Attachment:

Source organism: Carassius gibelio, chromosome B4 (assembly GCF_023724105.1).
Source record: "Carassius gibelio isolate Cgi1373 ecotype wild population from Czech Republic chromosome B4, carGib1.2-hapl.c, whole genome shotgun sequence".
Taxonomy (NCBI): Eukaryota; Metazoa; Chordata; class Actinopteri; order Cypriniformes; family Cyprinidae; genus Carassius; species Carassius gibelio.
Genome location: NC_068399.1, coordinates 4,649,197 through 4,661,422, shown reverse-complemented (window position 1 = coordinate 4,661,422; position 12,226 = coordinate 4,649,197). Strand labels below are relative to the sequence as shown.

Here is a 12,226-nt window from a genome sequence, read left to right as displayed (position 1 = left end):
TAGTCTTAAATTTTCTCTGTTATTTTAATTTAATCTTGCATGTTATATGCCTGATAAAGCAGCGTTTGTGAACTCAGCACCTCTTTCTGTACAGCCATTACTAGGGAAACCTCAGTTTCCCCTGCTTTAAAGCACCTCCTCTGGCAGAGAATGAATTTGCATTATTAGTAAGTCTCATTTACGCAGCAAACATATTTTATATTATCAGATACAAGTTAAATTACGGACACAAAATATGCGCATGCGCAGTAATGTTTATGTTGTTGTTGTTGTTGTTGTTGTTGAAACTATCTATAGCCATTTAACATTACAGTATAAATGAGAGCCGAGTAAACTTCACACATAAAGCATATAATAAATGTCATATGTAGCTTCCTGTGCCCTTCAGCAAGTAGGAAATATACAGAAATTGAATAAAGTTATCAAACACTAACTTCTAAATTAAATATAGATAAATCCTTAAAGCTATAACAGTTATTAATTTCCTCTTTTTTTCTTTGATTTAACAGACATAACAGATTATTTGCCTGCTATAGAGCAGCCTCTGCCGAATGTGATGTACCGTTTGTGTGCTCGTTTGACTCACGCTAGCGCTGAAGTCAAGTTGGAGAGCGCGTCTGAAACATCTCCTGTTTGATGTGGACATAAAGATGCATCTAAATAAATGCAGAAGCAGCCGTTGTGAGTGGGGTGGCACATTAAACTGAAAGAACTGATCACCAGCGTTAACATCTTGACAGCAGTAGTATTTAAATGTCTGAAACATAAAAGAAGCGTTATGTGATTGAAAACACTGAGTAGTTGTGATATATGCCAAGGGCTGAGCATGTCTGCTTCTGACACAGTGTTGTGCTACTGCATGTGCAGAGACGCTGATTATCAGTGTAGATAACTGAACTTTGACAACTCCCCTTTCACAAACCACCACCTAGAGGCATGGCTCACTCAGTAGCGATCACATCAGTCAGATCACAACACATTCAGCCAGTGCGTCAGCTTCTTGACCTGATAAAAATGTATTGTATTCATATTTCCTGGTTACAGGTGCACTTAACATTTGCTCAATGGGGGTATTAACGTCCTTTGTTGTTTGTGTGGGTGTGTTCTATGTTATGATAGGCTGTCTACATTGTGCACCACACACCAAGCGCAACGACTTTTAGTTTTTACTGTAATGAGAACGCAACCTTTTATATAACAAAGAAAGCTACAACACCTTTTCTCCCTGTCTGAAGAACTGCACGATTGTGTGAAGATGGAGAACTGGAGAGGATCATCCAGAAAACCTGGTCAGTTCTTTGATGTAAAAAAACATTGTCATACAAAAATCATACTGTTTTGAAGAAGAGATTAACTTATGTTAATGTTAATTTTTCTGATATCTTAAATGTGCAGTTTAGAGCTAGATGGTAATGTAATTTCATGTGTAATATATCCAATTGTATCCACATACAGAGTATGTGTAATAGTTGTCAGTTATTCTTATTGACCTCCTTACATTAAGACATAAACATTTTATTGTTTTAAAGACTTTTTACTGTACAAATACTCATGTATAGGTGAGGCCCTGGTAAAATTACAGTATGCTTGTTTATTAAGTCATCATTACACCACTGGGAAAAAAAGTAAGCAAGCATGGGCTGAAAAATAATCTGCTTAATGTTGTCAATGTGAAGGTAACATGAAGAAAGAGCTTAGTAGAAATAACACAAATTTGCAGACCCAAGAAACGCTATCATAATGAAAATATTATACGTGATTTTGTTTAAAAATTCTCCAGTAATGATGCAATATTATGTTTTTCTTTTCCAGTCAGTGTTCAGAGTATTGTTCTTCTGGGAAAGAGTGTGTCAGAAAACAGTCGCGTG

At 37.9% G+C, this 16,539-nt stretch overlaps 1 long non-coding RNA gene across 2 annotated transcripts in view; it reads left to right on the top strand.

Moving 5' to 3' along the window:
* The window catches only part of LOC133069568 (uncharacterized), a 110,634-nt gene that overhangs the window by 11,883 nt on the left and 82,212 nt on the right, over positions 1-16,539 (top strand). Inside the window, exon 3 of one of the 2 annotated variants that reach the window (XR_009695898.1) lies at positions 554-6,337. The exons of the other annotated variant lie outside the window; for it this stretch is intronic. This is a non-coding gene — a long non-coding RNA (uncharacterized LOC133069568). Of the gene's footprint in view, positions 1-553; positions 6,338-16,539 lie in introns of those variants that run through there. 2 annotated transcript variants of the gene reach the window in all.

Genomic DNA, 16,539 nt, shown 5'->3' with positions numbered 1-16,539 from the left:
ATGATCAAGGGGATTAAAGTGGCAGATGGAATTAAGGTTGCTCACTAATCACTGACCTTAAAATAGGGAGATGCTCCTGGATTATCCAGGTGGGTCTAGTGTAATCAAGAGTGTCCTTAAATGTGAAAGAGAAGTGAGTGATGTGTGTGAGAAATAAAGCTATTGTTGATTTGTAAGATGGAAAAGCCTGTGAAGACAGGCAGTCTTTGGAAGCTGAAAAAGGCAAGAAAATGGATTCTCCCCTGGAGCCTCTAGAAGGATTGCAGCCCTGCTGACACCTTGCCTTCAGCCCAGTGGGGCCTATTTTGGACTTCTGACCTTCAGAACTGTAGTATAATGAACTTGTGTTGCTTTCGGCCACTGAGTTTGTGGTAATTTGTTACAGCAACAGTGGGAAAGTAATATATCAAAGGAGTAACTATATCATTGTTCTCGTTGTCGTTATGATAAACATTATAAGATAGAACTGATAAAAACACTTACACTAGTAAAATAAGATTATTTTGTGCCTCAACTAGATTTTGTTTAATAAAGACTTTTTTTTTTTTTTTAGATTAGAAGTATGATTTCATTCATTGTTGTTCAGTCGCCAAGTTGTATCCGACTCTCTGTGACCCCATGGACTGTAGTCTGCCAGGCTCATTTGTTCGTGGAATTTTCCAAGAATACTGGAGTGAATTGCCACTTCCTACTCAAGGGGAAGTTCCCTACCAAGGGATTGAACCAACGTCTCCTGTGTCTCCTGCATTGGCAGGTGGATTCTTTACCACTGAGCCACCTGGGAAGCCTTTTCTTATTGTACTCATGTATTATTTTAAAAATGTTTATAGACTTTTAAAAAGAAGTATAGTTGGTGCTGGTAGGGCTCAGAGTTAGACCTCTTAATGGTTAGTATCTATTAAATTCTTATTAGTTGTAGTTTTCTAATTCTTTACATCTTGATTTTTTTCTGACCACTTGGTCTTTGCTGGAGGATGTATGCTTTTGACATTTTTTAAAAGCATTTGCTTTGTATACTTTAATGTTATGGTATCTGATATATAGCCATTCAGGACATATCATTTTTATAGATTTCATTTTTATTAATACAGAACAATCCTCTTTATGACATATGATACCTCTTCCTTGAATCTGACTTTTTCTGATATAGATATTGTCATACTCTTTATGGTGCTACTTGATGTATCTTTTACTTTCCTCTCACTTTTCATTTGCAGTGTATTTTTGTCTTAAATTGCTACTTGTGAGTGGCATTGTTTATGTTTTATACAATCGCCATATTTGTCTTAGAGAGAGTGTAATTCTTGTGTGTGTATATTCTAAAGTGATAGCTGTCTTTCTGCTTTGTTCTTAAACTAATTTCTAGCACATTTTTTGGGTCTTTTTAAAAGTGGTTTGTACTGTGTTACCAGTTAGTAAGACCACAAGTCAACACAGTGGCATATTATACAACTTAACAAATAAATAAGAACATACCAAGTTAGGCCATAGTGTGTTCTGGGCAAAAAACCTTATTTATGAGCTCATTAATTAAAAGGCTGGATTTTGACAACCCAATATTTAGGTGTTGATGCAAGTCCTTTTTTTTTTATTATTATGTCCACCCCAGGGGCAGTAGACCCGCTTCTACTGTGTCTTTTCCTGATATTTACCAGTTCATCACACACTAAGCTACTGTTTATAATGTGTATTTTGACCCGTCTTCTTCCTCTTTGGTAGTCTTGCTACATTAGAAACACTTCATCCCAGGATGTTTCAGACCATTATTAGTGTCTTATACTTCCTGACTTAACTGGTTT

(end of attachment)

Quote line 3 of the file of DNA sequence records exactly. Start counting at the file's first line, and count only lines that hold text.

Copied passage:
Taxonomy (NCBI): Eukaryota; Metazoa; Chordata; class Actinopteri; order Cypriniformes; family Cyprinidae; genus Carassius; species Carassius gibelio.